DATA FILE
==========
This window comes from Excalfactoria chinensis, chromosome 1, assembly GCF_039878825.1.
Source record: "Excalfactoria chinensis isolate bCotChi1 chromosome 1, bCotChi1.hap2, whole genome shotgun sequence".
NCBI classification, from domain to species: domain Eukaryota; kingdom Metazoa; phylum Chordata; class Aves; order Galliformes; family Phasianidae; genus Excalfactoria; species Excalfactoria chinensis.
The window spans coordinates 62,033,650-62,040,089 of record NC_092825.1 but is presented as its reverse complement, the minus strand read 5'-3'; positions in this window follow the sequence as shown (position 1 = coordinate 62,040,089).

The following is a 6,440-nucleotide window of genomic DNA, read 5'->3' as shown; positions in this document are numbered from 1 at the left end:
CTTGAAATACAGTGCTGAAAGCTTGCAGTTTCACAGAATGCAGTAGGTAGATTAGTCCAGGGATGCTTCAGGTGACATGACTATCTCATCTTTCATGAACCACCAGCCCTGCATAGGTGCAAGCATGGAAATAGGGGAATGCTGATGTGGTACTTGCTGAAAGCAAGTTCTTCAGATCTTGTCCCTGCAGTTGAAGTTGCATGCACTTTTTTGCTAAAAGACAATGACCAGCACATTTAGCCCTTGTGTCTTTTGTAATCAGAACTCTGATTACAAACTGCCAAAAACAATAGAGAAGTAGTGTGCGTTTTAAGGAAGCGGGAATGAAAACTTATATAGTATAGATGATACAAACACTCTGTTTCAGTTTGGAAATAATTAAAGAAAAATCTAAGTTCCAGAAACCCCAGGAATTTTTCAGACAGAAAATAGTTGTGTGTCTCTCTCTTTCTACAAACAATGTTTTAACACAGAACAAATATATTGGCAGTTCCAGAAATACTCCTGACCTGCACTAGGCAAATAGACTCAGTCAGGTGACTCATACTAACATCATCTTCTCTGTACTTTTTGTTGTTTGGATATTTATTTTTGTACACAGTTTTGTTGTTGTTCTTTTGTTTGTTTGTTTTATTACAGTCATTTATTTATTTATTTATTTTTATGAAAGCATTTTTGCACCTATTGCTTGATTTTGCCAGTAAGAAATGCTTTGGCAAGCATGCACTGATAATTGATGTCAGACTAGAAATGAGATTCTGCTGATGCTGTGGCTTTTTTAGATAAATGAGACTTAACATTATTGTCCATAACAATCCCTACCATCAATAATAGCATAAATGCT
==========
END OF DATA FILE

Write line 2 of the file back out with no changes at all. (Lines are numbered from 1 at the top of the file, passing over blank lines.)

Source record: "Excalfactoria chinensis isolate bCotChi1 chromosome 1, bCotChi1.hap2, whole genome shotgun sequence".